Yukon campgrounds will open on May 1 this year. (Black Press file)
Yukon campgrounds to open early

Yukon campgrounds will open on May 1 this year. The early opening… Continue reading

Yukonomist Keith Halliday
Yukonomist: The aesthetics and economics of highway strips

One of the many cultural experiences you enjoy while driving from Whitehorse… Continue reading

Submitted
Artwork by Grade 2 student Faith showing her thanks for everyone.
Artwork by Grade 2 student Faith showing her thanks for everyone. (Submitted)
Yukon kids express gratitude for nature, pets and friends in art campaign

More than 50 children submitted artwork featuring things they are grateful for

Team Yukon skip Laura Eby, left, directs her team as Team Northern Ontario skip Krysta Burns looks on at the Scotties Tournament of Hearts in Calgary on Feb. 22. (Jeff McIntosh/CP)
Team Yukon reports positive experience at Scotties

Team Yukon played their final game at the national championship in Calgary on Thursday afternoon

A sign indicating a drop-off area behind Selkirk Elementary school in Whitehorse on Feb. 25. (Haley Ritchie/Yukon News)
Parking lot proposal for Selkirk Elementary criticized

Parents and school council are raising concerns about green space and traffic woes

Tom Ullyett, pictured, is the first Yukoner to receive the Louis St-Laurent Award of Excellence from the Canadian Bar Association for his work as a community builder and mentor in the territory. (Gabrielle Plonka/Yukon News)
Tom Ullyett wins lifetime achievement award from the Canadian Bar Association

Ullyett has worked in the Yukon’s justice ecosystem for 36 years as a public sector lawyer and mentor

The Blood Ties outreach van will now run seven nights a week, thanks to a boost in government funding. Logan Godin, coordinator, and Jesse Whelen, harm reduction counsellor, are seen here on May 12, 2020. (Crystal Schick/Yukon News file)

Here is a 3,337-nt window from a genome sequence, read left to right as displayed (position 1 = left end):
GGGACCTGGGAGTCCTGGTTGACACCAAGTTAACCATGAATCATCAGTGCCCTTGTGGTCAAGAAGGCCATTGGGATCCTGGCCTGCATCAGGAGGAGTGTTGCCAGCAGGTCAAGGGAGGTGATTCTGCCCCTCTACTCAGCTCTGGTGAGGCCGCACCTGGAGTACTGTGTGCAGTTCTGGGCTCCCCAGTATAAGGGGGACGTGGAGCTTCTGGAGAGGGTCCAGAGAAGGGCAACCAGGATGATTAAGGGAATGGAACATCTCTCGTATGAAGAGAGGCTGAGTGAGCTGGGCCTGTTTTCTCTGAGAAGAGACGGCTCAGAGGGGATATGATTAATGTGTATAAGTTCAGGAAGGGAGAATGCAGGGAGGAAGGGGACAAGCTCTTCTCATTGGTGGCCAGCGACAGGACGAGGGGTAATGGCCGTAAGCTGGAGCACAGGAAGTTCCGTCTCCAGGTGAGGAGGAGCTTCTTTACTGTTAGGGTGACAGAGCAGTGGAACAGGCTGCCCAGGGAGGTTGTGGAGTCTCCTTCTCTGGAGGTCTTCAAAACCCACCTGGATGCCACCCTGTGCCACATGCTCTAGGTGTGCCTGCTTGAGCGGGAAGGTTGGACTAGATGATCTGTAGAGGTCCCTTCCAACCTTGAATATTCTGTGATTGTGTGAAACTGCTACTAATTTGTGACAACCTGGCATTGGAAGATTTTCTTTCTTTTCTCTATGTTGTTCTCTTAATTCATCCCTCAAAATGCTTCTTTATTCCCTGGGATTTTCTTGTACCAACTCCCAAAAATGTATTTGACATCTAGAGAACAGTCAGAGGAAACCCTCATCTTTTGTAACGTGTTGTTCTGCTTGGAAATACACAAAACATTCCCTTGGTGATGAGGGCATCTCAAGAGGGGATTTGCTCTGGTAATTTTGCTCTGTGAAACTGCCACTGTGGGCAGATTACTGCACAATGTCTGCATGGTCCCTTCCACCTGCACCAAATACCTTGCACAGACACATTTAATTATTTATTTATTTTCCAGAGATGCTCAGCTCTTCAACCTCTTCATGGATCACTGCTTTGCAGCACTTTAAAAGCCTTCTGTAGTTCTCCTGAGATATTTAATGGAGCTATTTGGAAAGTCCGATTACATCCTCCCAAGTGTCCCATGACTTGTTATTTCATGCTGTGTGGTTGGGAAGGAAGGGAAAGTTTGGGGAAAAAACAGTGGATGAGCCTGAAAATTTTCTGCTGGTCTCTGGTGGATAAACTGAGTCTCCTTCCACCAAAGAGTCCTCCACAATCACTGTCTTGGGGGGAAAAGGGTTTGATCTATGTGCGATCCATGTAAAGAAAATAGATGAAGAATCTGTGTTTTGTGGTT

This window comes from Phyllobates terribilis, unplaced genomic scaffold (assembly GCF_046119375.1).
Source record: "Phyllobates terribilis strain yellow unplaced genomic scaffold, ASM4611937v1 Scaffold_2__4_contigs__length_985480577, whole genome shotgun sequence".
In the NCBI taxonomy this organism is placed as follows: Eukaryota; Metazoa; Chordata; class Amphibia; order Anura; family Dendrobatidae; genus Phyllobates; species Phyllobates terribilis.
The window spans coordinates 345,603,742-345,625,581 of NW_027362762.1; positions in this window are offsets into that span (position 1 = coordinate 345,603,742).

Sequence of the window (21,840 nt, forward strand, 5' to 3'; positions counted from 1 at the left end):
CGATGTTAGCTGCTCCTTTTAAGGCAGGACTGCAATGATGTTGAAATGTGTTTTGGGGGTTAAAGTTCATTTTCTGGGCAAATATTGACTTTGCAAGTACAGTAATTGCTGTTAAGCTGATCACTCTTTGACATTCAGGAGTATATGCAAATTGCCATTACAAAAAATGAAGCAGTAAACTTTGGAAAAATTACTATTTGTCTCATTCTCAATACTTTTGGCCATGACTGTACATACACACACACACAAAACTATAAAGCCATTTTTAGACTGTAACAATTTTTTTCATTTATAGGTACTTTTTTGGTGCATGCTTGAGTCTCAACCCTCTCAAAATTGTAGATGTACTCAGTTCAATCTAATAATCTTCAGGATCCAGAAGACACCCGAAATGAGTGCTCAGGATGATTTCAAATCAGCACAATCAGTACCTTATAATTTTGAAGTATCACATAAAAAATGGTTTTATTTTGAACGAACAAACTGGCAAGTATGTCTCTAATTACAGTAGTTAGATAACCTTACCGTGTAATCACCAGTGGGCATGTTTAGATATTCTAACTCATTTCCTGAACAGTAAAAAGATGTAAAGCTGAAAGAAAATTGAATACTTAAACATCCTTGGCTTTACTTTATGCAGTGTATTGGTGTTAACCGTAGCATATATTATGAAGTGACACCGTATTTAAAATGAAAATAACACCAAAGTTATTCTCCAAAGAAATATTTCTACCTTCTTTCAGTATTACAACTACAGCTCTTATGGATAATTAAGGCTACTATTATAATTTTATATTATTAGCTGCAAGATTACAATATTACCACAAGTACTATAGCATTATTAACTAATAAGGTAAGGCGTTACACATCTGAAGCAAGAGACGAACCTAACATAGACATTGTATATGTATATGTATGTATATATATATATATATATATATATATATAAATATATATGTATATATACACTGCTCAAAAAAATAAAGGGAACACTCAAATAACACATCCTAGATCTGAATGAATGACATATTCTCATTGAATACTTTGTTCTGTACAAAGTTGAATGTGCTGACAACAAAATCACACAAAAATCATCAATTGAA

Blood Ties outreach van running seven nights a week with funding boost

The Yukon government is ramping up overdose response, considering safe supply plan

Ranj Pillai speaks to media about business relief programs in Whitehorse on April 1, 2020. The Yukon government announced Feb.25 that it will extend business support programs until September. (Crystal Schick/Yukon News)
Government extends business relief programs to September, launches new loan

“It really gives folks some help with supporting their business with cash flow.”

Whitehorse City Hall. (Joel Krahn/Yukon News file)
A look at decisions made by Whitehorse City Council this week

Bylaw amendment Whitehorse city council is moving closer with changes to a… Continue reading

Susie Rogan is a veteran musher with 14 years of racing experience and Yukon Journey organizer. (Yukon Journey Facebook)
Yukon Journey mushers begin 255-mile race

Eleven mushers are participating in the race from Pelly Crossing to Whitehorse

Legislative assembly on the last day of the fall sitting in Whitehorse on Nov. 22, 2018. As the legislature prepares to return on March 4, the three parties are continuing to finalize candidates in the territory’s 19 ridings. (Crystal Schick/Yukon News file)
Nine new candidates confirmed in Yukon ridings

It has been a busy two weeks as the parties try to firm up candidates

David Malcolm, 40, has been charged with assaulting and attempting to disarm a police officer after an incident in Whitehorse on Feb. 18. (Phil McLachlan/Capital News)
Man resists arrest, assaults officer

A Whitehorse man has been charged with assaulting and attempting to disarm… Continue reading

Yukon Energy in Whitehorse on Aug. 4, 2020. A site on Robert Service Way near the Alaska Highway has been selected as the future home of Yukon Energy’s energy storage project. (Crystal Schick/Yukon News file)
Site selected for Yukon Energy battery project

Planned to be in service by the end of 2022

Most Read